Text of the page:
PRINT December 1997


Drear and Loathing

IF ART IN 1997 WASN’T exactly (to invoke a cliché) old wine in new bottles, or (to cite a hipper version) old whine in new bottles either, there was something both déjà vu and complaining about it. The art you saw this year, whether in galleries, contemporary museums, and chain-link-fenced vacant lots down under one Batmanish bridge or another, had a recombinant, self-pitying quality to it. What was particularly nagging this year about its seeming familiarity came less from any resemblance to Bruce Nauman, Joseph Beuys, or Fluxus events (in fact, the familiar complaint that there has been little morphogological advance in art since about 1975 became a commonplace years ago), than from the way it resembled art outside art. The wan, feckless figurative painting of, say, Elizabeth Peyton looked like something from the wastebasket of any competent young commercial illustrator; only the happenstance that ooooooh, it’s in a gallery lent it any presence at all. Most installations were more than matched in complexity, grit, and (albeit inadvertent) expressiveness by everyday construction sites or road repairs. (And like the genre of still life in 1670s Amsterdam, in 1997 the medium of “installation” remained the orthodoxy of the day. A painting or drawing or sculpture in an exhibition still seemed a brave exception.) Andres Serrano’s “History of Sex” photographs paled in comparison to what, with a few mouse clicks, you could come up with on the Internet (and Serrano’s not really a much better photographer, formally, than your average digital pornographer). The “shock” value of works like, say, the Chapman Brothers’ genitally mutated mannequins at the Gagosian Gallery and in the “Sensation” show at the Royal Academy of Arts in London was about nil when compared to the front page of a daily tabloid. (I have a Conceptual-artist friend who told me recently he was at work on a “John Denver–Claudine Longet piece.” That gave me more of a frisson of tastelessness than any work of art I actually saw this year.)

What I call a “complaining” quality is, of course, nothing new. A plurality of contemporary art has been—call it “protesting”—on behalf of racial and sexual underdogs for a couple of decades now. And in 1997, it seemed to be losing a little of its momentum on that front. The Village Voice recently announced that “science shatters the myth of race” (goodbye, “soul”), and in the same issue, its iconoclastic equivalent of Miss Lonelyhearts, Dan Savage, elaborated on his position that the AIDS crisis (though not AIDS itself) is over. What dawned on the Voice and Mr. Savage—that life goes on, gets better or worse largely on its own—also subtly dawned on artists. Art really doesn’t have a whole lot to do with it. No wonder that the New York Transit Authority welcomed Barbara Kruger’s full-wrap propaganda bus (with, among other quotes, one from Frantz Fanon about the inadvisability of ideology that should reassure even the most opportunistic Clinton policy wonk), while it tried to find a way to get Calvin Klein ads off the subway. In 1997, it seemed that either everybody was subversive, or nobody was.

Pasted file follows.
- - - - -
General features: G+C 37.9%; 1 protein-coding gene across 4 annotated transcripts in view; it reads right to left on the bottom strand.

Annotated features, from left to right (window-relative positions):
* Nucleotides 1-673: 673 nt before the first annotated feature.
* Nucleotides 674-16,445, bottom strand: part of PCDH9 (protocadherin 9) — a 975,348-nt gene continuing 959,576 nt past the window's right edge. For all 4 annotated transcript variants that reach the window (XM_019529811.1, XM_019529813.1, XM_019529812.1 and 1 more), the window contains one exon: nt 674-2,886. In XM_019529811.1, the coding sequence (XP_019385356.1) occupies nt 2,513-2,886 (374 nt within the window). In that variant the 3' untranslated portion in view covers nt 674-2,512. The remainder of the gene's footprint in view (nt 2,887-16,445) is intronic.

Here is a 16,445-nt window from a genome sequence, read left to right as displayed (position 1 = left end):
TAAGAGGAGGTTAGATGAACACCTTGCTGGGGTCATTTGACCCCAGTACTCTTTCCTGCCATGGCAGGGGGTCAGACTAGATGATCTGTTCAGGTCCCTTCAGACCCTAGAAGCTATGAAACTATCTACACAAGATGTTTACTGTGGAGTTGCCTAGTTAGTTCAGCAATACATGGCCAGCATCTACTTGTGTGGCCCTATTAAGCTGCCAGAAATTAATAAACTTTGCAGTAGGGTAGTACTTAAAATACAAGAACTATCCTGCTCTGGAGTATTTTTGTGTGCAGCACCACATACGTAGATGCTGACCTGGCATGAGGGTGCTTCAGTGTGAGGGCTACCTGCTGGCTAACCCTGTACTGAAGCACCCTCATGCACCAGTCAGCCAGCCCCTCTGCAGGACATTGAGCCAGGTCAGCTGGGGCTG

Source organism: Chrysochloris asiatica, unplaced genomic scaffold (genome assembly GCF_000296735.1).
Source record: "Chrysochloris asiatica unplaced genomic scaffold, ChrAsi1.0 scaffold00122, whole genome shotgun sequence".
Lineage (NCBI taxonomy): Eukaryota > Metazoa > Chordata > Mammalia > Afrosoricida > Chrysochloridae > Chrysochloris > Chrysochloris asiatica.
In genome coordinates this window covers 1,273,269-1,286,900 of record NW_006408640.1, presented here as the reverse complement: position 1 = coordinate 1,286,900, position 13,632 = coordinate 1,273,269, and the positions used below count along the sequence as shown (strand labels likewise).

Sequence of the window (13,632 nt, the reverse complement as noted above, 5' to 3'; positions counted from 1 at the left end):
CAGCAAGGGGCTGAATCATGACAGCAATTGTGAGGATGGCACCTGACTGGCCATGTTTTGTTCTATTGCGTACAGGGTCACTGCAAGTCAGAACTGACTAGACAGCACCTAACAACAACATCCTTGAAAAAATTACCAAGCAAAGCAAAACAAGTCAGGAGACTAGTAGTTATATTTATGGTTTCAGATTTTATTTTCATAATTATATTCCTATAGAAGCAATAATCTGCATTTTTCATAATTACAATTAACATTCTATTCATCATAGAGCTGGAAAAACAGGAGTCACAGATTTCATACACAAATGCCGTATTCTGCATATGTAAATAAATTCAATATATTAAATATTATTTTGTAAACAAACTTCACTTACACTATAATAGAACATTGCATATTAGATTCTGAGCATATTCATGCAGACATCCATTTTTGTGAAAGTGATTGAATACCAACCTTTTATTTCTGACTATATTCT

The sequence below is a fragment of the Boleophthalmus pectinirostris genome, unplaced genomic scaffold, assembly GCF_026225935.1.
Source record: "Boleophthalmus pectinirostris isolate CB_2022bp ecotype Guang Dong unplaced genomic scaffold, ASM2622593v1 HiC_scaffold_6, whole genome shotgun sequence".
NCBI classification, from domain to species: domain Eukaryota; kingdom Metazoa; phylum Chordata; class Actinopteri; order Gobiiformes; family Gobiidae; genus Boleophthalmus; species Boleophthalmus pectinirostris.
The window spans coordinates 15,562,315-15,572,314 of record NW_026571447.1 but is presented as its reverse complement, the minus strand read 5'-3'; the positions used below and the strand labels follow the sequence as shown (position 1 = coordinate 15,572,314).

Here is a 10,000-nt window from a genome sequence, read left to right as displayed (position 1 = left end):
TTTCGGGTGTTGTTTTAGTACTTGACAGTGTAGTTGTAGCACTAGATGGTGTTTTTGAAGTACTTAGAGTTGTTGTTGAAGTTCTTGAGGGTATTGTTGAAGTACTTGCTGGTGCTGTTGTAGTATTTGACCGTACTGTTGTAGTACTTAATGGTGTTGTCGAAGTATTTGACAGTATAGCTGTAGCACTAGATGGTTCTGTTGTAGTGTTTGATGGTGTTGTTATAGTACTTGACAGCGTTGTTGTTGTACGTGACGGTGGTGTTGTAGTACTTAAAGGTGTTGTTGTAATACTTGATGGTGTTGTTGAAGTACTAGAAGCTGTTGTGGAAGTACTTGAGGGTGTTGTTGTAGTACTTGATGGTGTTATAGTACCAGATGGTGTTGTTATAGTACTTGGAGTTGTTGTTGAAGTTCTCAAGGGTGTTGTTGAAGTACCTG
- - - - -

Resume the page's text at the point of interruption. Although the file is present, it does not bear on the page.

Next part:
The genuinely newest work of art of 1997 sat on a riverbank in the ancient Basque city of Bilbao, Spain. Frank Gehry’s addition to the Guggenheim galaxy looked like nothing else in the entire history of architecture (except perhaps, in spirit, Erich Mendelsohn’s 1920–21 Einstein Tower in Potsdam). In spite of a plethora of obvious references—from the sets of Robert Wiene’s 1919 The Cabinet of Dr. Caligari to Frank Lloyd Wright’s Manhattan version, which was clearly the gauntlet Gehry considered thrown at his feet—the building was so revolutionary that, once inside, I got the distinct feeling of being in on the beginning of something in architecture and the end of something in art. With Gehry’s once-daunting computer-assisted fabrication of steel, glass, and titanium parts probably standard procedure in the very near future, surreally twisty major buildings will most likely become the twenty-first-century norm. But—probably due to the powers of the same infernal progeny of the original Turing machine—gigantic, static art objects like Oldenburg’s Swiss-Army-knife-trireme and Rosenquist’s million-dollar Guggenheim commission, The Swimmer in the Econo-mist (both present in Bilbao’s hugest ground-floor gallery), are going to look more and more like the sideshow dinosaurs they probably are. Oddly, a museum built specifically to accommodate outsize contemporary art will likely end up helping—by comparatively emphasizing its inherent inertness—to make it obsolete.